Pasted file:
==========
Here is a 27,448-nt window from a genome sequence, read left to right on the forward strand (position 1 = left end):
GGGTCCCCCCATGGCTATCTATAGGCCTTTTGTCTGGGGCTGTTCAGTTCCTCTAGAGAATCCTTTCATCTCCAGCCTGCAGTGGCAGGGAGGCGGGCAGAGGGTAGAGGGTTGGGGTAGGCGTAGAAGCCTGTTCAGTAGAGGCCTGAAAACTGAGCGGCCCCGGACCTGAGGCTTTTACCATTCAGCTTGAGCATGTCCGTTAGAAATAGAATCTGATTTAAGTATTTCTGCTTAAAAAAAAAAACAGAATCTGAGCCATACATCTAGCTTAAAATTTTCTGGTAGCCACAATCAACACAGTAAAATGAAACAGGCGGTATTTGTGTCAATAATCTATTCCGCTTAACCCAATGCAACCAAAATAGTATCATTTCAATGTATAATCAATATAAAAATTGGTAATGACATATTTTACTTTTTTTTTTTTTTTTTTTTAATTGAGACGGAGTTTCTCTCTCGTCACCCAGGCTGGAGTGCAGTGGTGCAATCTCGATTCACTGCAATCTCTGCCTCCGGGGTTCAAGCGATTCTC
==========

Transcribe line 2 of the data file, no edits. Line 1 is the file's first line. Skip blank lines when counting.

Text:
GGGTCCCCCCATGGCTATCTATAGGCCTTTTGTCTGGGGCTGTTCAGTTCCTCTAGAGAATCCTTTCATCTCCAGCCTGCAGTGGCAGGGAGGCGGGCAGAGGGTAGAGGGTTGGGGTAGGCGTAGAAGCCTGTTCAGTAGAGGCCTGAAAACTGAGCGGCCCCGGACCTGAGGCTTTTACCATTCAGCTTGAGCATGTCCGTTAGAAATAGAATCTGATTTAAGTATTTCTGCTTAAAAAAAAAAACAGAATCTGAGCCATACATCTAGCTTAAAATTTTCTGGTAGCCACAATCAACACAGTAAAATGAAACAGGCGGTATTTGTGTCAATAATCTATTCCGCTTAACCCAATGCAACCAAAATAGTATCATTTCAATGTATAATCAATATAAAAATTGGTAATGACATATTTTACTTTTTTTTTTTTTTTTTTTTAATTGAGACGGAGTTTCTCTCTCGTCACCCAGGCTGGAGTGCAGTGGTGCAATCTCGATTCACTGCAATCTCTGCCTCCGGGGTTCAAGCGATTCTC